Laws of Exponents: Powers & Products

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The efficiency and simplicity that exponents allow help mathematicians express and manipulate numbers. An exponent, or power, is a shorthand method for indicating repeated multiplication. A number, called the base, represents the value to be multiplied. The exponent, written as a superscript, represents the number of times the base is to be multiplied by itself. Because exponents represent multiplication, many of the laws of exponents deal with the products of two numbers.

Multiplication With the Same Base

To determine the product of two numbers with the same base, you must add the exponents. For example, 7^5 * 7^4 = 7^9. One way to remember this rule is to envision the equation written as a multiplication problem. It would look like this: (7 * 7 * 7 * 7 * 7) * (7 * 7 * 7 * 7). Since multiplication is associative, meaning that the product is the same regardless of how the numbers are grouped, you can eliminate the parentheses to create an equation that looks like this: 7 * 7 * 7 * 7 * 7 * 7 * 7 * 7 * 7. This is seven multiplied nine times, or 7^9.

Division with the Same Base

Division is the same as multiplying one number by the inverse of another. Therefore, every time you divide, you are finding the product of a whole number and a fraction. A law similar to the multiplication law applies when performing this operation. To find the product of a number with base x and a fraction containing the same base in the denominator, subtract the exponents. For example: 5^6 / 5^3 = 5^6 * 1/5^3, or 5^(6-3), which simplifies to 5^3.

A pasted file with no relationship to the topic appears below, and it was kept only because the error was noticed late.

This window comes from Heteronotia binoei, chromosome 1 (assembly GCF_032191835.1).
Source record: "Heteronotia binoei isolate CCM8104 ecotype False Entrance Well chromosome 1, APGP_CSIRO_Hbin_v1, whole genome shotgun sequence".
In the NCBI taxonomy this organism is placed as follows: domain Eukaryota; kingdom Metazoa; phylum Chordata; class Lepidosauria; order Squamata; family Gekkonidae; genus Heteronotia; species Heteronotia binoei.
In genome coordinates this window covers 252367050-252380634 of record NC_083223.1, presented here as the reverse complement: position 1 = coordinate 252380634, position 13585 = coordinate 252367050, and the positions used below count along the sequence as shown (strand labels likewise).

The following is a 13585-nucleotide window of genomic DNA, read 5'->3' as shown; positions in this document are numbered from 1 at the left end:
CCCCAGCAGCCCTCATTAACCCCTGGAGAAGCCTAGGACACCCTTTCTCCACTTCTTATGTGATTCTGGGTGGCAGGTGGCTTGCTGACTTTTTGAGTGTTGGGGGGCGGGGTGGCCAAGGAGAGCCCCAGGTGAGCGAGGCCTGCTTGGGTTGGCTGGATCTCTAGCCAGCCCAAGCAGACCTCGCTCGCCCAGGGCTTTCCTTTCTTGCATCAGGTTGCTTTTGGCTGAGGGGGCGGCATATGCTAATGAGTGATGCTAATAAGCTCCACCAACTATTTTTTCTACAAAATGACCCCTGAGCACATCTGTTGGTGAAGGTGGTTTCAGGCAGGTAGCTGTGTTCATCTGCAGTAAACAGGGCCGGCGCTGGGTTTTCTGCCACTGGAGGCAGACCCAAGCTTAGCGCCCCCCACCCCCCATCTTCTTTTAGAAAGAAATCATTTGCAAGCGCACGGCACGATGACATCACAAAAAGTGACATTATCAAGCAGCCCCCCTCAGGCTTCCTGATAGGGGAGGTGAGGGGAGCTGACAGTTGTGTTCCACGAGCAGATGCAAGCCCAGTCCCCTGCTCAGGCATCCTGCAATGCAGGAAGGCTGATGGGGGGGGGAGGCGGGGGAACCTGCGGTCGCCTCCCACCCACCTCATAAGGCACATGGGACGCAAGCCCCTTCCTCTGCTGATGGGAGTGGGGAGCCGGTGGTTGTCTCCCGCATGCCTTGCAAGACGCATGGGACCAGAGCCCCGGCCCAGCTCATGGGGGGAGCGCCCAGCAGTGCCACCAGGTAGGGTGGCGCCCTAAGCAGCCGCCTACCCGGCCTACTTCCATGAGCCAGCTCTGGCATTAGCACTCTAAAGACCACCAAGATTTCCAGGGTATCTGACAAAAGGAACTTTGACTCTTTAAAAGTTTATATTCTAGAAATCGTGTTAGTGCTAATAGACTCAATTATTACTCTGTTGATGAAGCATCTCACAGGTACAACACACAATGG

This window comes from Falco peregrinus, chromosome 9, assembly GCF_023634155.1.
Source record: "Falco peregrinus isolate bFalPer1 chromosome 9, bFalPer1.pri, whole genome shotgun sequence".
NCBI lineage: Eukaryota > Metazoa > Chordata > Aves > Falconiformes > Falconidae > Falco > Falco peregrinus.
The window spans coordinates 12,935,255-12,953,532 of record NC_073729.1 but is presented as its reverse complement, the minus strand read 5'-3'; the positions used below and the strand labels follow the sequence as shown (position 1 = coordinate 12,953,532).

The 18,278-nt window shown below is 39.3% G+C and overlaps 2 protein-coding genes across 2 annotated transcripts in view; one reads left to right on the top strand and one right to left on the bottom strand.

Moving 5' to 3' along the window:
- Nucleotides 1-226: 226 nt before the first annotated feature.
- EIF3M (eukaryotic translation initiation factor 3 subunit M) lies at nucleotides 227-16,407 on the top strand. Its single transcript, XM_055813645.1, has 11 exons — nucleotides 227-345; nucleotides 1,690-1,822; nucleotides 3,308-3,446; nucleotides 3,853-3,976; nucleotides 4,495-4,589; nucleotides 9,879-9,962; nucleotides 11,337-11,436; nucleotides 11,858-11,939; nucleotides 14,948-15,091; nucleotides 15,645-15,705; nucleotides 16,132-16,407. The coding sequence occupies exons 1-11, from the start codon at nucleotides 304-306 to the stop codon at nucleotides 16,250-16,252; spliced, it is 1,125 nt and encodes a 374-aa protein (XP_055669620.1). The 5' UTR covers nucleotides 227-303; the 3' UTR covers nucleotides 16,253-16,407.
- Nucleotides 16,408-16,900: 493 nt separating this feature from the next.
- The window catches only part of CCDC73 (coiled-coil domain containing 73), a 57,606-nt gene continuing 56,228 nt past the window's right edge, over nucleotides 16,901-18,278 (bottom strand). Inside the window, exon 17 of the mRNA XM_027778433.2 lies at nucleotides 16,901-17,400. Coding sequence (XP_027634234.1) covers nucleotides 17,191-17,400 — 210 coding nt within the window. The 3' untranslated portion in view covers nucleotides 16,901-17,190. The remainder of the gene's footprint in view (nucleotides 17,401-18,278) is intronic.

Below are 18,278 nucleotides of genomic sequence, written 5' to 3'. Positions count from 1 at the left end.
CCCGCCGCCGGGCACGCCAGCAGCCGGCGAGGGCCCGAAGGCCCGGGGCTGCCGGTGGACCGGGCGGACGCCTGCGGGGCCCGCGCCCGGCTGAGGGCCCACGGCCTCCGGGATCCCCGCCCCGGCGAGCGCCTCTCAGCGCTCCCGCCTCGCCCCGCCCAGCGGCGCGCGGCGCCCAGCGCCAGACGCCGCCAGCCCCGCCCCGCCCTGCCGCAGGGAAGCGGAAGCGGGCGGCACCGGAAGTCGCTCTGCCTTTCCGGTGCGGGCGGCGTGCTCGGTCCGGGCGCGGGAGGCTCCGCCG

Products Raised to a Power

To find the power of a product, you must use the distributive property to apply the exponent to every number. For example, to raise xyz to the second power, you must square x, then square y, then square z. The equation would look like this: (xyz)^2 = x^2 * y^2 * z^2. This also applies to division. The expression (x/y)^2 is the same as x^2/y^2.

Raising a Power to a Power

When raising a power to a power, you must multiply the exponents. For example, (3^2)^3 is the same as (3 * 3)(3 * 3)(3 * 3), which equals to 3^6. Some students become confused when trying to remember when to multiply the bases of an expression and when to multiply the exponents. A good rule of thumb is to remember that you never do the same thing to the bases and the exponents. If you have to multiply the bases, then add, opposed to multiplying, the exponents. But if you do not have to multiply the bases, as when raising a power to a power, you do multiply the exponents.


About the Author

Kylene Arnold is a freelance writer who has written for a variety of print and online publications. She has acted as a copywriter and screenplay consultant for Advent Film Group and as a promotional writer for Cinnamom Bakery. She holds a Bachelor of Science in cinema and video production from Bob Jones University.

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